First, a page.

PS - we most certainly do not have unfettered capitalism today. We have a mixed economy with some capitalism, but extensive government regulation and control (President Obama alone has added over eleven thousand pages of regulation). Notice that the more control we have, the worse the economy is getting. The last two periods of major deregulation, under Coolidge in the 20s and Reagan in the 80s, resulted in two of the periods of highest economic growth in history.
Seriously? I suggest you actually study history before making such an absurd claim. Last I checked, Coolidge took over in the aftermath of the "Forgotten Depression" of 1920--a gift of the Wilson administration--and his laissez-faire policies resulted in the Roaring Twenties, aka one of the most prosperous eras in American history.
Read "New Deal or Raw Deal?: How FDR's Economic Legacy has Damaged America." Since you're not going to read it, I'll explain. The president who enacted many of the policies that were directly responsible for the Great Depression was Herbert Hoover. Foremost among these damaging policies was the Smoot-Hawley tariff, passed in 1929, which was the highest tariff ever passed in the United States. It severely harmed trade and the domestic economy, and resulted in retaliatory tariffs from major U.S. trading partners. That, coupled with interest-rate meddling that contributed to the stock market crash of 1929 and the policies that caused contagious bank failures, was a major cause of the Great Depression and was passed under the progressive Herbert Hoover.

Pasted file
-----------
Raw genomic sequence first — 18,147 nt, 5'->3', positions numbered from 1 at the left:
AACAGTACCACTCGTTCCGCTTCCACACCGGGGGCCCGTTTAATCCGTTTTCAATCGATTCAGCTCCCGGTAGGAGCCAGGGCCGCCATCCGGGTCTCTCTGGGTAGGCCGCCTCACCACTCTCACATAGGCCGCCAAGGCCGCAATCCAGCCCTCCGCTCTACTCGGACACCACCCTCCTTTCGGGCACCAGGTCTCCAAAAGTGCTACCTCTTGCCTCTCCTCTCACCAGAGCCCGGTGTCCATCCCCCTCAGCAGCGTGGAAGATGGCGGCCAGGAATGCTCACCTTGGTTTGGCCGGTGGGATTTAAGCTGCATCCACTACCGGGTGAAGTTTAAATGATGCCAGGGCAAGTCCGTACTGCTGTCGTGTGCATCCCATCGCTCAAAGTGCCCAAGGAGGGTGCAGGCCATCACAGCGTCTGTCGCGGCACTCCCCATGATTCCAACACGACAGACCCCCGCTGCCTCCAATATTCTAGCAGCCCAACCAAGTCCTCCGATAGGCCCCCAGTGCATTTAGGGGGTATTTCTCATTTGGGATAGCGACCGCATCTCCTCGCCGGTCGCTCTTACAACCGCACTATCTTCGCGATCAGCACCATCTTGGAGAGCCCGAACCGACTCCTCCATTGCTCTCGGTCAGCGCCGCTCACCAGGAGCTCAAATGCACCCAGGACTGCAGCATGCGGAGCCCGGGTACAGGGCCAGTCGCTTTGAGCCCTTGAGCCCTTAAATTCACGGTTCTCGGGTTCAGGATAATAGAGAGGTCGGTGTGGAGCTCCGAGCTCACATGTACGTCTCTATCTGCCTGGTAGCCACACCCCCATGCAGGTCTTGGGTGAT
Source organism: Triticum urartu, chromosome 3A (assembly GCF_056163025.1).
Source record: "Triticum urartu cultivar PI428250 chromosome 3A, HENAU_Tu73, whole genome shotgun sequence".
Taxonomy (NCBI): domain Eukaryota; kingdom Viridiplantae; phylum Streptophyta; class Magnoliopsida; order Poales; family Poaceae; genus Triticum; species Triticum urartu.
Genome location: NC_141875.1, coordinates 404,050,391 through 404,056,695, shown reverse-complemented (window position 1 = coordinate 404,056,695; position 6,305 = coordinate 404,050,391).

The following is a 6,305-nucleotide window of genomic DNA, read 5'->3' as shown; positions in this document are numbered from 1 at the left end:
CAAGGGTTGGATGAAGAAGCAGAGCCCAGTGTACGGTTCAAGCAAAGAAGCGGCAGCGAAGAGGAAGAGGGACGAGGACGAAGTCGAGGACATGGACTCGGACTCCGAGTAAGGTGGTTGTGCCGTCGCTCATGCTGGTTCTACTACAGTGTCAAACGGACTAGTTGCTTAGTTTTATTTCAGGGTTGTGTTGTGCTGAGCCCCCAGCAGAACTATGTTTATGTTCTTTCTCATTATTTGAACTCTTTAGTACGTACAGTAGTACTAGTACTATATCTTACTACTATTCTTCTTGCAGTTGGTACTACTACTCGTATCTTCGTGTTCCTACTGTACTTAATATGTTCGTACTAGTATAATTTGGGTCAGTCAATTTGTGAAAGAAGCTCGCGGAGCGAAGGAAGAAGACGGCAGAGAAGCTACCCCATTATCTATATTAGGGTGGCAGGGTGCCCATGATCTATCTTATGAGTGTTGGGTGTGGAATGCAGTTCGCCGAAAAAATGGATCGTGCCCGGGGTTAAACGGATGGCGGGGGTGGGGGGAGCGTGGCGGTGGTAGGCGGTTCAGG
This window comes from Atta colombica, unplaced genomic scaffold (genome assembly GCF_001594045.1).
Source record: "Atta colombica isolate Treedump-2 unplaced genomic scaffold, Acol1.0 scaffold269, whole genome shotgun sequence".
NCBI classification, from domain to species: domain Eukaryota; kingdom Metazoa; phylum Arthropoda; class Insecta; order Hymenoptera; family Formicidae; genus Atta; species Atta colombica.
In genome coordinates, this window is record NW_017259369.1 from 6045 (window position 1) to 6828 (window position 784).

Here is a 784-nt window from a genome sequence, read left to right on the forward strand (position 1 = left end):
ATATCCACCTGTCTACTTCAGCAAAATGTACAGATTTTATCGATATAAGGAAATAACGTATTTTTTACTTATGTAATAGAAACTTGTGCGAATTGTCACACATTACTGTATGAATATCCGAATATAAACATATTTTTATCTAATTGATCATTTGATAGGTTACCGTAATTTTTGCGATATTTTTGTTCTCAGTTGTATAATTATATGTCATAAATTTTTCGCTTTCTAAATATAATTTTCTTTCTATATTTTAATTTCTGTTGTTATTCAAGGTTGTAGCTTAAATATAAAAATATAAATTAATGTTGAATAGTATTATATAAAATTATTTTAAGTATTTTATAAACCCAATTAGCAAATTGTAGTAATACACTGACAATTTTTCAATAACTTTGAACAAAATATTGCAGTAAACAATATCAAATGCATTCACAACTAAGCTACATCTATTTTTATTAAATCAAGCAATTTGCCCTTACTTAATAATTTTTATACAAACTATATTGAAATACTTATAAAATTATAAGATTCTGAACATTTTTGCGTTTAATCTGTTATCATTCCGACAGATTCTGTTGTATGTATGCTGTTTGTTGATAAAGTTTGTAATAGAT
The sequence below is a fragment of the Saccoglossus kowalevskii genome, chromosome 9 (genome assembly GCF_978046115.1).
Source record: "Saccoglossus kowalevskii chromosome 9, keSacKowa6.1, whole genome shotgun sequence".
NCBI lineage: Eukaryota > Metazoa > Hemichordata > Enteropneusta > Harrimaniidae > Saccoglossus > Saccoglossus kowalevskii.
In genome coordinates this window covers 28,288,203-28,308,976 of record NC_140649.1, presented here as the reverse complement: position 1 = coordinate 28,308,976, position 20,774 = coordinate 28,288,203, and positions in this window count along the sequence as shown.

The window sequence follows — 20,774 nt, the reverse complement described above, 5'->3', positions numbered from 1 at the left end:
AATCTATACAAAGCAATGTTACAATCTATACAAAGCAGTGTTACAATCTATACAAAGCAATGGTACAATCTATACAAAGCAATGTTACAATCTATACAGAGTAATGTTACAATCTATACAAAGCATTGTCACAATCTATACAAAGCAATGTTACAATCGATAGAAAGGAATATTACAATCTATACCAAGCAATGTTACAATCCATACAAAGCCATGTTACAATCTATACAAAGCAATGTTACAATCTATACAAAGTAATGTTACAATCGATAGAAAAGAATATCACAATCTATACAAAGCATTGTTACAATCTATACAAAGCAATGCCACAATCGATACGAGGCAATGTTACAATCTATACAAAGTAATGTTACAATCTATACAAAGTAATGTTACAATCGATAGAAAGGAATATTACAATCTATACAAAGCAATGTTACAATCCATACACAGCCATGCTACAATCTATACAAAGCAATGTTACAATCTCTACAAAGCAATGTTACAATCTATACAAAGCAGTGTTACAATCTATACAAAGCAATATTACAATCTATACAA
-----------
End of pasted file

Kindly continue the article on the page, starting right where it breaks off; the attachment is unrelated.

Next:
I like how you haven't responded at all to anything I said in my first post.
This is really a matter of interpretation. Scholar's are not in complete agreement on the exact causes of the Great Depression. I guess it depends what side your on.
Having said that, I think had their been more regulation of the banking system in place leading up to the crash in 2008, it might have been avoided entirely. I think the 2008 crash was a good example of the free market's failure to account for those who will take advantage of loopholes to further their own ends. In other words, of the market's failure to regulate itself.